That’s the main chunk of clearing done with (though we get the final tally at the end of September), and – with the usual caveat that not everyone applies via UCAS – we have a chance to take a look at the state of the sector’s recruitment for 2023.
The headlines are, as has been covered previously, an unwinding of the pandemic effect which saw recruitment soar to unprecedented level. In terms of overall volume this year is dead on where you would expect the demographic curve to put it. Fascinatingly, the proportion of applicants holding a place is almost dead on last year – halting a multi-year trend that has seen proportionally less people find a place via UCAS. In numeric terms this represents a drop over last year but an improvement over 2019.
You’ll also spot a record low proportion landing their “firm” (preferred place) – driven by 18 year olds with worse than expected A level results as we complete (in England) the journey back to Gove’s golden grade ratio.
Likewise, the proportion of English 18 year olds placed at a higher Tariff provider is up slightly on last year – an unexpected result given widespread newspaper predictions that the doors of our more selective providers were closing to home applicants.
It’s not fashionable, but I like the POLAR measure as a way of thinking about admissions – as it is designed to highlight applicants from areas where (for one reason or another) people tend not to get into higher education. Again we see an unwinding of the pandemic effect, but visually the lack of movement in terms of each quintile is the most striking. We have – over 10 years – seen all boats rise: sheer expansion, rather than particular effort expended on those with less opportunity appears to have driven growth in numbers and entry rates over a decade.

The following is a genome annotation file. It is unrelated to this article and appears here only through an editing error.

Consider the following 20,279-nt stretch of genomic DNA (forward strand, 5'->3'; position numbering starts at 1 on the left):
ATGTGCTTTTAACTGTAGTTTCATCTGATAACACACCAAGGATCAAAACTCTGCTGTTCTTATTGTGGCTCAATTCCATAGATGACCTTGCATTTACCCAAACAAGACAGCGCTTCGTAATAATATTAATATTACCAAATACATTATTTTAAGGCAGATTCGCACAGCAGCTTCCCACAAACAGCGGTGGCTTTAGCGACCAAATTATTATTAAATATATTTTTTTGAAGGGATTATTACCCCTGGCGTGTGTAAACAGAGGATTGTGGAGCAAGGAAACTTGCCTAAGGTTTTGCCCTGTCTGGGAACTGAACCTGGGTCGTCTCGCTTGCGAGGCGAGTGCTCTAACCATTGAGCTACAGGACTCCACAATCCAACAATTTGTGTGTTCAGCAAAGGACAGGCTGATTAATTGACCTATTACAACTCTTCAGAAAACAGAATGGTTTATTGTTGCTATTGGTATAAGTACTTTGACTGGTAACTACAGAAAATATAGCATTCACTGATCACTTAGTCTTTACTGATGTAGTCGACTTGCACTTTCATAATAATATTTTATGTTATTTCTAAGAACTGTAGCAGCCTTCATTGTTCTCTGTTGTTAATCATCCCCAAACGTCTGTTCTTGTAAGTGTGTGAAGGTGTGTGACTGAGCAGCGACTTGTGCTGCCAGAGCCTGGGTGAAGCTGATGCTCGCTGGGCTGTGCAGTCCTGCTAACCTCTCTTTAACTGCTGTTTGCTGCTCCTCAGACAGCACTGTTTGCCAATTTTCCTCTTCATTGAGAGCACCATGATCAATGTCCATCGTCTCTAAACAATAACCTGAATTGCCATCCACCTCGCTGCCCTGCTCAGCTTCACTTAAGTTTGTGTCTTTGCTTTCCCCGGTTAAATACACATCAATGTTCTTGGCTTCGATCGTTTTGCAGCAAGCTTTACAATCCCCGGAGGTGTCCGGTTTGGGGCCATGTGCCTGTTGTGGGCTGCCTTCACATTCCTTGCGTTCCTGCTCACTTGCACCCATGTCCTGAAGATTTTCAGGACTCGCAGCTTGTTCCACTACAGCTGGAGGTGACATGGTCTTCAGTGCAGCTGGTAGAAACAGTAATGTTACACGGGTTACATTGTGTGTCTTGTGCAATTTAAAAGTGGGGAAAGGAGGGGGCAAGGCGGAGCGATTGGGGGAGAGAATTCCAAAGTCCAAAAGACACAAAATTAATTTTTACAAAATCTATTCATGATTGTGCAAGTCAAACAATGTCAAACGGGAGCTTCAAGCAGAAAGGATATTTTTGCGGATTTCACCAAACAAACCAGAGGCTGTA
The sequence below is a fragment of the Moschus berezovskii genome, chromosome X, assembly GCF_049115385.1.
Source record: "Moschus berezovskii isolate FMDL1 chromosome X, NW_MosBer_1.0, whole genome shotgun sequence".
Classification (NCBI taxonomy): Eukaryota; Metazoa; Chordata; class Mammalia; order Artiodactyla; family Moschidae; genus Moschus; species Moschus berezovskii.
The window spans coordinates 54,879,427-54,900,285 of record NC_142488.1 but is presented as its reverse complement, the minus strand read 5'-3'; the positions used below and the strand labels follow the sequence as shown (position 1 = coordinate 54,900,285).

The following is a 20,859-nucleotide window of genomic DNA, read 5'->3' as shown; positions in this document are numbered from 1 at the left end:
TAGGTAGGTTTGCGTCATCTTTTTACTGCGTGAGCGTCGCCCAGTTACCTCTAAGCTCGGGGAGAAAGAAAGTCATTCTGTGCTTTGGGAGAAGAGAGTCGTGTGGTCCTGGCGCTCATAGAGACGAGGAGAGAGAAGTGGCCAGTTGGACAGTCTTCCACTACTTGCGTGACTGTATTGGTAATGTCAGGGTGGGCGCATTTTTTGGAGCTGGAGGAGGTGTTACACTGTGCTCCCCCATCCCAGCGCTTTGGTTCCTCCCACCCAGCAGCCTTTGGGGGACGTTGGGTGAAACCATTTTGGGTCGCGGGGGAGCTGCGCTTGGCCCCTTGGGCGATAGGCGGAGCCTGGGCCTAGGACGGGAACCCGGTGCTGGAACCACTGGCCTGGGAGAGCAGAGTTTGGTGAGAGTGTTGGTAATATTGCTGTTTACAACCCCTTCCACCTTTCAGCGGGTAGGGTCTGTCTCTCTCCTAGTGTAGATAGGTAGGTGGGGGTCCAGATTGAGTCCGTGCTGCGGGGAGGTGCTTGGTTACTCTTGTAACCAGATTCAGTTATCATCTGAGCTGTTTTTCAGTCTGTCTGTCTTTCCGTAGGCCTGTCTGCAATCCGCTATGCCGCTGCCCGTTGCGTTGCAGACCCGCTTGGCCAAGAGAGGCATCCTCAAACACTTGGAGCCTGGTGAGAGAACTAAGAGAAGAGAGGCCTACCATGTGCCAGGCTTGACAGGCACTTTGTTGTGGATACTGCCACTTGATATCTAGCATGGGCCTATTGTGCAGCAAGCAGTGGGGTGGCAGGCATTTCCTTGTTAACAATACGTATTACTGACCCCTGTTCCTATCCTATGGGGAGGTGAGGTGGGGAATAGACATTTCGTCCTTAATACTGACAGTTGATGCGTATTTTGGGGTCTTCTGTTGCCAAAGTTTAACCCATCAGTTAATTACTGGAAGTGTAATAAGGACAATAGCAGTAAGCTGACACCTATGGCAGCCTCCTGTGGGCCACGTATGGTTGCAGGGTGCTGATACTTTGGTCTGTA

This years notable trend has been an increase in the proportion of 18 year old applicants accepted onto courses in computing and law, while mature (35+) learners have moved into business in a big way.
It’s very easy to wave apocalyptic language about, and it makes for endlessly clickable headlines. And there is a large interest in painting a picture of universities in decline – with market entrants looking to break into post-compulsory education by providing a different kind product backed by a great deal of money. The fact remains that young people choose traditional university study – they did so in record numbers during the pandemic, and even though these could not be sustained for ever, numbers still closely track demographics.
Some of the more excitable corners of the right wing press are trying to push the “go woke, go broke” meme at universities – this fails to make sense on both financial (universities are struggling during a cost of living crisis and a fall in the value of government support) and cultural (young people are, in the main, substantially more “woke” than universities) grounds.
As in every year, it is difficult to make sense of new recruitment patterns without the provider level data that will arrive in January.